Kellianne was a saint—in her own quiet, gentle way she loved and encouraged her fellow youth at Wesley United Methodist Church and in her school and the wider community, even the kids that annoyed everyone else. She really, truly, was a remarkable person, so much so that I can’t adequately convey it. And I wish you all could have heard, and some of you did, the stories shared at the Theater Center following Thomas’ funeral. The number of young people who stood and talked of how Thomas and helped them and encouraged them when they were uncertain and afraid. One of those young women now helps to lead the music at East Ridge United Methodist Church. Unbound. Freed from the burden of “if only….” This is life in Christ. Indeed today, we remember many who are gone now, but we need not linger there because they have gone on to something new—through the power of Christ, they have overcome even death. We need to grieve, but we can also celebrate, and then we need to get to work; following in the footsteps of these saints, following Christ’s direction, moving away from our “if onlys” to “if Jesus.”
The key to it all, now as then, is faith. We have to believe in Jesus, we have to trust that he really is God’s Messiah, the one coming into the world, into our world, into our pain and sorrow and death. When Jesus arrived at the tomb of his friend Lazarus, the Bible tells us that he wept. He cried along with Martha and Mary, and all who had been mourning Lazarus’ death for days. Grieving is normal, it’s needed, but even grief can direct us to new life.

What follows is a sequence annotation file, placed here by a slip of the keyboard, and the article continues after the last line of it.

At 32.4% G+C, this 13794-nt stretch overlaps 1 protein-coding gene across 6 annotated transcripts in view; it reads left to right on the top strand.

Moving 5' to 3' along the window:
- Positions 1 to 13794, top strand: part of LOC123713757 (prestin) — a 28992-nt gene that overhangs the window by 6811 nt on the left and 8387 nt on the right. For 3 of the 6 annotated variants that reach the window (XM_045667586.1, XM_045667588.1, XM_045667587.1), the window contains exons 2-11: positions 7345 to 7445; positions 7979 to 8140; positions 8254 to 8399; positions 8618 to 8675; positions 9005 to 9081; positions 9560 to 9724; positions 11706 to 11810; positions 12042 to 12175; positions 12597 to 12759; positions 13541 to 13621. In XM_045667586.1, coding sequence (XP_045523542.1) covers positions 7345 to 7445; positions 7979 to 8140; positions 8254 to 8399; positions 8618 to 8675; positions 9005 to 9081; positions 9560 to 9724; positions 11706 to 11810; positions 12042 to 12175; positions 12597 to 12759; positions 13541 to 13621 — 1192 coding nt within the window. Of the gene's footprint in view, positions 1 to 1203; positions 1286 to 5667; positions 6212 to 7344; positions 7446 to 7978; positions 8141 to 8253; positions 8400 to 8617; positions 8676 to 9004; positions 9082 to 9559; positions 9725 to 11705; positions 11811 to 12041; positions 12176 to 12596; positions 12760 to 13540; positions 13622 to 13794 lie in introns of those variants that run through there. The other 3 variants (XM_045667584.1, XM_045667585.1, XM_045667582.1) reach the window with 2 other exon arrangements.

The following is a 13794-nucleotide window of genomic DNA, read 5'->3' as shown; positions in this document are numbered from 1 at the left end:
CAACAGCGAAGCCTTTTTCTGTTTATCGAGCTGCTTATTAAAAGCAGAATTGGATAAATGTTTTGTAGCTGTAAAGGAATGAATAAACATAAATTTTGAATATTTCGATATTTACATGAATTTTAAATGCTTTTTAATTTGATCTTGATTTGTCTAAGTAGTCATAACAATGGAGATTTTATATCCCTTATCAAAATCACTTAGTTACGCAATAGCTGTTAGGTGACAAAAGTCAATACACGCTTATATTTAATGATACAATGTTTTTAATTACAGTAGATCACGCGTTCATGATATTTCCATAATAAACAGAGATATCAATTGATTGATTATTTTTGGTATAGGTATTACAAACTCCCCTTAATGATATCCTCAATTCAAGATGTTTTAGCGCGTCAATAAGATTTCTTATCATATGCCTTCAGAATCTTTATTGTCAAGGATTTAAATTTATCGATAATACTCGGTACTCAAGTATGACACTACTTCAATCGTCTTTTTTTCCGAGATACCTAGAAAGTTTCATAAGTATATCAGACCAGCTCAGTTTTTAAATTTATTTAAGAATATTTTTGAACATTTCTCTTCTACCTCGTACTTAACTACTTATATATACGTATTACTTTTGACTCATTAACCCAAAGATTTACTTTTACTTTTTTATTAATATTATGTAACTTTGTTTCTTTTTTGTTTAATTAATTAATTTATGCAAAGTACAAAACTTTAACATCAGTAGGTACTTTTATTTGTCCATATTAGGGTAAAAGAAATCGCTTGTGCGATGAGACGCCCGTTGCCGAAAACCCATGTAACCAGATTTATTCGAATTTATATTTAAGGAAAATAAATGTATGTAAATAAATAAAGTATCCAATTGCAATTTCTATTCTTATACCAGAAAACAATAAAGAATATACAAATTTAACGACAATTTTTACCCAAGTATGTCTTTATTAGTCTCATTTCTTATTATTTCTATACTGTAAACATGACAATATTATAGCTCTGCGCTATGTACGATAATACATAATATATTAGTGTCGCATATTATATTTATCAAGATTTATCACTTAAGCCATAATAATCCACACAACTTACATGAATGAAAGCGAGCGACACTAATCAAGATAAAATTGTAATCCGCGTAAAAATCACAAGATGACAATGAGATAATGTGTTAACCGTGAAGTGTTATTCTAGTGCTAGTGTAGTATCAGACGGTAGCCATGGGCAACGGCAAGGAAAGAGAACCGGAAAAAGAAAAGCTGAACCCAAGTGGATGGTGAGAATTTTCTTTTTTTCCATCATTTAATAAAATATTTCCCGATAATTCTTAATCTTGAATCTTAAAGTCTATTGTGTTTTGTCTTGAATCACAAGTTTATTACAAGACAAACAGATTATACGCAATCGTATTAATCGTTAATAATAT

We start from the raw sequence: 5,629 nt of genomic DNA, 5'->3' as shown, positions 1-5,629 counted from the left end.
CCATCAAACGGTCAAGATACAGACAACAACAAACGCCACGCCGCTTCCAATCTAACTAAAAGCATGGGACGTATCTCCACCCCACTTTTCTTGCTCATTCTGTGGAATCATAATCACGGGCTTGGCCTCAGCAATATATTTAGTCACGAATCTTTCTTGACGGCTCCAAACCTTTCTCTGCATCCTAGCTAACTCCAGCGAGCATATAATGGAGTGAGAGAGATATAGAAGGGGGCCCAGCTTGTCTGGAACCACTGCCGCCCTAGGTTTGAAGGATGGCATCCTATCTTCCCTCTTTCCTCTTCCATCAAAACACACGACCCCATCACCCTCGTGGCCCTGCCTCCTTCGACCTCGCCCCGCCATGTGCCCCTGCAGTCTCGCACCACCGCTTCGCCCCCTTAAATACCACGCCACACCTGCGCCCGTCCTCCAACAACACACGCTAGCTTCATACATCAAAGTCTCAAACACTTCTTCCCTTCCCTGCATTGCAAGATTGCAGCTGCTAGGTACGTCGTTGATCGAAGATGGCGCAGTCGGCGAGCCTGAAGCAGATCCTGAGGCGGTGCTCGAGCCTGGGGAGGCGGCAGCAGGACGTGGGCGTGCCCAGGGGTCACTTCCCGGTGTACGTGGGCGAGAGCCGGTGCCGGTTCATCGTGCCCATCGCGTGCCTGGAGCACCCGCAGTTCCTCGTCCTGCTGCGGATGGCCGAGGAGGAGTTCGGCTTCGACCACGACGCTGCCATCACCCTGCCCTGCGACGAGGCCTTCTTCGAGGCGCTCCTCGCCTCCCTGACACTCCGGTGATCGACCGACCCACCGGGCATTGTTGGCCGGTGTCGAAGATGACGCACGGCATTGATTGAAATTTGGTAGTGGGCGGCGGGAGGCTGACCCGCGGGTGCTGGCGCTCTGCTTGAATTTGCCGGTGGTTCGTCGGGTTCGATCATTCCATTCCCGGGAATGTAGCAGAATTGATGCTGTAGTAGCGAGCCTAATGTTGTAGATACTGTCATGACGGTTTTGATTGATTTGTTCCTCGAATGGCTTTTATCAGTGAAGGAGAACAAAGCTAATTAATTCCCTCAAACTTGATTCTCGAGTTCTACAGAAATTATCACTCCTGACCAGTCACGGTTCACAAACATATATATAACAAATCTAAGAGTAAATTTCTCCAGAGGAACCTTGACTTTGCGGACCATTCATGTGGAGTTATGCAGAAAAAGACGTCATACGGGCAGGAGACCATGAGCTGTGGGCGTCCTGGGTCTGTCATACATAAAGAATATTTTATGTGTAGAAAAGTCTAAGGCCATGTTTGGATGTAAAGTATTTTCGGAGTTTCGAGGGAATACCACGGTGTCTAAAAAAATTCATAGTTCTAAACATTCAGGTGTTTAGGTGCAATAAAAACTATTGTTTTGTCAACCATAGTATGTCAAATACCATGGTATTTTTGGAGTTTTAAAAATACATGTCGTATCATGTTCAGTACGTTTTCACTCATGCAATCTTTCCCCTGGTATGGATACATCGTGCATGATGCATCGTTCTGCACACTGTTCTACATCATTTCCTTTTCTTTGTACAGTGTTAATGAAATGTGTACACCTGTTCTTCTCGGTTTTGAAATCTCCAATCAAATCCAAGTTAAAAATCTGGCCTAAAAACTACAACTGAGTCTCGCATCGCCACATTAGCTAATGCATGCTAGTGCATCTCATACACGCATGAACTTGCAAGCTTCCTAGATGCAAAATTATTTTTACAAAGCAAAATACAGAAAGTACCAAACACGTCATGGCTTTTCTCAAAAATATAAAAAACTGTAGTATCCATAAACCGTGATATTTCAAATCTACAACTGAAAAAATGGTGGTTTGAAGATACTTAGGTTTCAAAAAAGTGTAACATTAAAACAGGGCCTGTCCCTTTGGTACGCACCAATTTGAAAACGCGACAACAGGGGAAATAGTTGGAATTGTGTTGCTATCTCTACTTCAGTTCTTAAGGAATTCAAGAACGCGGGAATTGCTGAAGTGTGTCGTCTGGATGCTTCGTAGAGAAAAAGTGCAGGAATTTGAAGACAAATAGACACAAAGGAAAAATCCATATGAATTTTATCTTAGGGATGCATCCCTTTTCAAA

A little girl was late coming home from school one day. Her mother paced the floor until she finally arrived—15 minutes late. “How many times have I told you—You are to come directly home from school! I was worried sick! Don’t you ever make me worry like that again!”
“No mommy,” said the little girl, “You don’t understand.”
“What don’t I understand?” asked the mother.
“Well, today was show and tell and Jamie brought a China Doll her grandmother gave her…”
“I don’t care how nice a doll Jamie had,” the mother interrupted, “You don’t stay to play. You come straight home!”
“No, no mommy. You don’t understand.”
“Understand what?” the mother asked.
“When we were walking home some boys were mean to us. Jamie dropped the doll and it broke on the sidewalk…And I stayed to help Jamie…”
“Oh, honey,” the mother said, “That is so sweet that you stayed behind to help Jamie fix her doll—but you still need to come straight home…”
“No, no, no mommy! It was broken so bad we couldn’t fix it! I stayed to help Jamie cry.”
Christ meets us in our pain and grief. Christ struggles with the mess and the chaos of our lives. Christ even cries with us. But he doesn’t leave us there, just as he didn’t leave Martha wondering “if only…” on the road, or Lazarus dead in the tomb. And when we have faith enough to go with Martha and encounter Jesus with all that burdens us, he will help us move to a new place. He will show us resurrection and life, hope, and grace, and love. “If only…” we will go to him. If Jesus…